INSP News Service

The INSP News Service is one of our key member services, providing editorial support to street papers to build their capacity and quality, and increase vendors’ sales. These highlights from our weekly members' news feed demonstrate the talent working in the street paper movement.

News posts by INSP News Service:

Our vendors: Victoria (Big Issue North, Manchester, UK)

Victoria came to the UK from Romania a year ago and has been a Big Issue North vendor for around nine months. She wants to build a future for herself and her partner, Ionut, here in the UK and to find a stable job. Victoria enjoys her work as a Big Issue North vendor and is grateful for all of the support and help that she has had from her customers.

Our vendors: David K (The Big Issue Australia, Brisbane)

David K has been selling The Big Issue for over a decade from his pitch in Brisbane’s central business district. He started working as a vendor when his life was on an upswing, and things have only improved since then. David is the proud father of a daughter now in college and a keen street soccer player, and he wants to thank his customers for their support over the years.

Being a woman and homeless

Women aged 24 to 34, often with children, are the most likely to access homelessness services in Australia, while homelessness among older women is on the rise. Big Issue Australia vendor Cheryl shares her experiences of being homeless as a woman.

Our vendors: Julie “Jewel” Chapman (Megaphone, Vancouver, Canada)

A mom of two kids and two cats, Julie “Jewel” Chapman would take everyone under her wing for protection if she could. Her altruistic activism fuels her work within the Downtown Eastside community of Vancouver, where she is a support worker for sex workers and those struggling with addiction. Despite some people’s negative attitude towards the DTES, Jewel feels that her neighbourhood is a wonderful community full of hope.

Tunan Sadik: The vendor who has transformed his family home

Last year, Lice v Lice featured the story of one of its vendors, Tunan Sadik, and stated that he was “one of those people who succeed in their lives”. Less than a year later, Tunan has used his success as a magazine vendor to provide a better home for himself and for the rest of his family. We visited him at home in the Shutka neighbourhood of Skopje to find out more.

Paws everything: Curbside vendors share what their furry friends mean to them

The editors of The Curbside Chronicle make room in every issue to share personal stories from Curbside vendors, as their goal to document the challenges of homelessness. Homelessness can be an extremely difficult path and going it alone is never easy, which is why readers might notice that some of the magazine’s vendors have pets. In a series of conversations with Curbside vendors, we find out more about the furballs who have wagged their way into vendors hearts and become an integral part of the Curbside community.

Our vendors: Lung-yen Huang (The Big Issue Taiwan, Taipei, Taiwan)

Mr. Huang sells The Big Issue Taiwan from his pitch outside the Qizhang metro station in Taipei. His life changed five years ago when two workplace accidents and a cancer diagnosis transformed his physical health. Having made peace with the past, Huang is grateful that being a Big Issue vendor provides him with a steady income and is looking forward to the future with hope.

Different perspectives: “Repicturing Homeless” photo project shows homeless people in a fresh new light

Clothes make the man: a principle that vendors of Düsseldorf street paper fiftyfifty had the chance to experience first-hand as the subjects of an unusual photo shoot. Advertising agency Havas collaborated with the world’s leading photo agency Getty Images to create a completely new perception of people living on the street, with the aim of helping to challenge existing prejudices. Their campaign, called “Repicturing Homeless”, has received media coverage all around the world.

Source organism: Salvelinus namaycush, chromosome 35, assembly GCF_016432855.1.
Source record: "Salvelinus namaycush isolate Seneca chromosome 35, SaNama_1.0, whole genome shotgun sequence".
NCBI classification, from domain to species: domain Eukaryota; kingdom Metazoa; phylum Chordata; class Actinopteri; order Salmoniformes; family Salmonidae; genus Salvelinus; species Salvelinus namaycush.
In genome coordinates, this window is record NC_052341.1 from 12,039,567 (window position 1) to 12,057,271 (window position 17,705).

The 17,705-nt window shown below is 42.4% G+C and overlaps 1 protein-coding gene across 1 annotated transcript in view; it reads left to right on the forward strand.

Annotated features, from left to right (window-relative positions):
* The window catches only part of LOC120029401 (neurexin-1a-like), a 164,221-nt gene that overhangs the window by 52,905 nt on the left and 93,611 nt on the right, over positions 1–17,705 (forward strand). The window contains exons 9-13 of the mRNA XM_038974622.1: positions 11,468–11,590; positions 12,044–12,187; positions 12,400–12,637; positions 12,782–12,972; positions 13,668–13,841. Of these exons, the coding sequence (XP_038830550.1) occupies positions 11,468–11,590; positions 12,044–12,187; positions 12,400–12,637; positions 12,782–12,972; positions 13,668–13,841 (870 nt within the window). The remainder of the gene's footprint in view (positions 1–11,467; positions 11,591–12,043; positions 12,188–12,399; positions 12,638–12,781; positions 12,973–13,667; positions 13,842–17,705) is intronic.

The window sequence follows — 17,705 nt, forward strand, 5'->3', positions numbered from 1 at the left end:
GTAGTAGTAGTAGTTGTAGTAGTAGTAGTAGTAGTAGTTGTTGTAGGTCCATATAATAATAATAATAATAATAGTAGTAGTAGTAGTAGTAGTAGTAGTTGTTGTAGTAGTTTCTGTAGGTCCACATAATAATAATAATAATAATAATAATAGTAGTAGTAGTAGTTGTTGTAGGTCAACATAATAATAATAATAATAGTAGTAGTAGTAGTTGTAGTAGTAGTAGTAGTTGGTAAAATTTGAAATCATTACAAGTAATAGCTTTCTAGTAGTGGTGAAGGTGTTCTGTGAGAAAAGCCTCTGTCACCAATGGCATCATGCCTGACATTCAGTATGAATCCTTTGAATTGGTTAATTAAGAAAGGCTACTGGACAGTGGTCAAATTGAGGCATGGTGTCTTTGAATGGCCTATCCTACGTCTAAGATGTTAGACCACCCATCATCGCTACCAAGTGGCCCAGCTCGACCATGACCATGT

Surprise tour guide’s unique perspective of his city

Roger Meier’s vision of Bern, Switzerland, is different to that of a Federal Council member or that of Japanese tourists visiting the city. It is also profoundly different from the perspective of an average Bernese. In his work as a Surprise tour guide in Bern, Roger Meier is sharing his experiences of living on the streets for 20 years.

Our vendors: Ali Nur Mohammed (Surprise, Basel, Switzerland)

Surprise vendor Ali Nur Mohammed was badly injured in an attack carried out by Al-Shabaab terrorists in Somalia. He lost his right leg in the attack and the prosthetic limb that he has worn ever since causes him chronic pain. After reading about him in an issue of Surprise, Ronnie Schenkein set up a fund for Mohammed. This is what happened when the two met for the first time.

“Hairdressing is a social service”

Recently, two street papers in different parts of the world published similar stories celebrating organisations that give free haircuts to homeless people. Dortmund-based magazine bodo told the story of the Barber’s Angels, a group of professional hairdressers from all over the North Rhine-Westphalia region who had come to Bochum to dish out complimentary styling. Across the Atlantic, Nashville’s The Contributor described a day of business for the Nashville Street Barbers.

Megaphone vendor to run for public office in Vancouver

When we hear from vendors, it is usually to learn more about their experiences with homelessness and how working as a street paper seller has helped them. But vendors do all sorts of outstanding, inspiring things that we might not know about. Gerald “Spike” Peachey aims to use all of his experiences from the streets to help build a city where everyone can live their best lives by running for councillor in Vancouver’s civic election later this month. He sets out the reasons why the people in his district should vote for him.